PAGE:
When I was a kid, Josie and the Pussycats was my number cartoon show. It was not very well drawn, and was pretty much just part of the Saturday morning line-up of other badly drawn Hanna-Barbera cartoons of the late 1960s-early 70s. The adventures of the band were fun, it was great to see the girls in their colour-coordinated mini-dresses and matching shoes, and I so wanted hair like Alexandra Cabot’s, but then, I was only six years old at the time. I also thought the nerd-girl Velma Hoople from Scooby-Doo was pretty cool, too.
So, fast forward to 2001, and now Josie and the Pussycats are a live action movie, with a rockin’ alternative sound, which was so much more “jerkin’”, than the original cartoon developers or even the artists at Archie Comics ever dreamed of, but that is not where this story begins. We open at an airport filled with hundreds of screaming teen fans dressed in pink, but they are not here for the Pussycats. These kids don’t even know the Pussycats exist. They are here to see the boy band, Du Jour. Du Jour is made up of four very cute guys, D.J. (Donald Faison), Marco (Breckin Meyer), Les (Alexander Martin), and Travis (Seth Green), and these kids just can’t get enough of them. Du Jour is being managed by Wyatt Frame (Alan Cumming) of Mega Records. Wyatt is the one non-wizard that house Slytherin should have collected, because he has the contacts and the resources to make just about anything go the way he wants it to. His strings are being pulled by the CEO of Mega Records, a woman simply known as Fiona (Parker Posey).
After the meet and greet at the airport, the Du Jour boys get into some heated debates about silly things on the plane en route to another meet and greet in the small town of Riverdale, and this is more than Wyatt can take. Les calms them down, and the boys turn to Wyatt about a technical issue on their latest recording. They are hearing a very low track that has been added to their mix, and want to know why it is there. Wyatt says he’ll look into it, then he tells the pilot “Chevy to the levy”, and then Wyatt and the pilot don parachutes and bail from the plane. The boys are going to crash, and they freak out. We never see the crash, we just assume it happened. Now, Wyatt must find a band to replace Du Jour, and the pickin’ in Riverdale are extremely slim.
Meanwhile, on the end of a residential area side street, The Pussycats’ lead guitarist, Josie McCoy (Rachael Leigh Cook), bass guitarist, Valerie Brown (Rosario Dawson), and drummer, Melody Valentine (Tara Reid), have just come back from a mediocre gig at the local bowling alley, and are feeling a bit down. Their manager, Alexander Cabot (Paulo Costanzo) and his twin sister, Alexandra (Missi Pyle) show up to visit. Alex assures the ladies that he is doing everything to get them more work, but Alexandra tells them that he has actually been waiting in line for tickets to see Du Jour. Alex says he’s using to contacts for networking, making contacts in the biz, etc. The Pussycats have their doubts, but soon the Cabots leave, and Josie’s crush, Alan M. (Gabriel Mann) shows up, needing some repair work done on his truck. Josie fixes the truck, and even though the sexual tension between them is pretty thick, Alan never seems to understand what is going on. Josie goes back in the house to join the girls, and an MTV music news report comes on. The top story is about the band Du Jour, and how their plane crashed near Riverdale, but that the boys were missing. They are a little upset at the news, but grateful that the boys from Du Jour were not dead. At this time, Josie decides that Alex just can’t do enough for the band, and the girls need to do some self-promotion. They head down to the business district of town, and some unusual things are going on that they are not aware of.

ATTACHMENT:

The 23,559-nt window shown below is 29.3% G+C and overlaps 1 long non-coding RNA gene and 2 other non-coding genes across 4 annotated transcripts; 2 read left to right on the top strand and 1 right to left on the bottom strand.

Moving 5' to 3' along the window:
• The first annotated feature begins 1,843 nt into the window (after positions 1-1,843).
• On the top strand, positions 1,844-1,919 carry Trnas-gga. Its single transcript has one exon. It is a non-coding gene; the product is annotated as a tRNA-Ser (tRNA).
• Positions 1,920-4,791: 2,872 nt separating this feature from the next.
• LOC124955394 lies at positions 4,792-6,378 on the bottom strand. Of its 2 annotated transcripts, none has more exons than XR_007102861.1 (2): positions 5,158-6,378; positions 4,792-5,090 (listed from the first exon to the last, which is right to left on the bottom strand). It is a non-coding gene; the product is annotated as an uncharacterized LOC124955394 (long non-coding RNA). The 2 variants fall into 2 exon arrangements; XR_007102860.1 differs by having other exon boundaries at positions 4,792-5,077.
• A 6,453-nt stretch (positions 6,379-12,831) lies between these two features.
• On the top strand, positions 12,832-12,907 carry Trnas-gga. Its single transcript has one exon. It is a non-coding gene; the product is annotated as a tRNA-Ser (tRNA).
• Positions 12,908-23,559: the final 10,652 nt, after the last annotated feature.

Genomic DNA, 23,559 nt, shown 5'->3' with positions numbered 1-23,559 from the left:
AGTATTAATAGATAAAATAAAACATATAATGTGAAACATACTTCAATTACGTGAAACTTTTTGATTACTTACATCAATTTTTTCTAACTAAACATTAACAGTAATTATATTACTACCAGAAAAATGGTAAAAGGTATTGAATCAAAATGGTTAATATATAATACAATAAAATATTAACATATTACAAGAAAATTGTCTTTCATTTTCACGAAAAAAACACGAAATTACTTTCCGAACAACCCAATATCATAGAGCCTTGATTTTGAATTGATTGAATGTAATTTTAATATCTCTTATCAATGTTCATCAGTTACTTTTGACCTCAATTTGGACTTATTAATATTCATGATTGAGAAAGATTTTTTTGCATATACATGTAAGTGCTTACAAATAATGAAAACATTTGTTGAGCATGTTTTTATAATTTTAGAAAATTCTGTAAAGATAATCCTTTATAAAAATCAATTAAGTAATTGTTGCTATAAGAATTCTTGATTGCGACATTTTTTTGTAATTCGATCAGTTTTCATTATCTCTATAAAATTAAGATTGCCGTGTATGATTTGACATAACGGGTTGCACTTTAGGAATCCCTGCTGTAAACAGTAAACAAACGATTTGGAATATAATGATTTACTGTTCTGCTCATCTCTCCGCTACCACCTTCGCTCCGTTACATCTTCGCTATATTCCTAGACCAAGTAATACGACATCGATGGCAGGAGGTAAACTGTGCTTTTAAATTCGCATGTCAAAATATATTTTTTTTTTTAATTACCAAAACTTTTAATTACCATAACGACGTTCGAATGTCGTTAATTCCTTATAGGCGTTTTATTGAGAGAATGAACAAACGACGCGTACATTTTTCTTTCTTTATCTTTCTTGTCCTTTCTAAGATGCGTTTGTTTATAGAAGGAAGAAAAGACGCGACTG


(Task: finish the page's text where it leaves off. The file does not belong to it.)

About the same time girls came to the shopping area, Wyatt has taken the CD to the local record store to test the reaction of the shoppers, and the DJ, gives it a spin. Soon, the teen shoppers are chatting about things they must have, even though some of the things they want completely go against their nature. Wyatt seems pleased with the results, but still has a void to fill. He has to replace Du Jour, or the Mega Records project will fizzle out. As he is driving down Main St., the girls have just been booted from the spot where they were going play “Pussycats Unplugged”. They run right out into the street in front of Wyatt’s SUV, still holding their drums and guitars. Wyatt has found his replacement, and soon Josie and the Pussycats get caught up in a whirlwind adventure of over-abundant commercialism, government conspiracies, and even romantic rivalries. Even TRL’s Carson Daly has been paid off in this scheme, as well as Mr. Moviefone.
This movie never really got any awards for anything, but it was great to see one of my favourite cartoons come to life, and the soundtrack completely rocks, so I never really get tired of it. This movie is high energy, cute, and don’t watch it before going to bed, because it is too upbeat to make you want to hit the sheets right away. So go let your inner leopard out and join Josie and the Pussycats immediately!
I give this film a Musing review of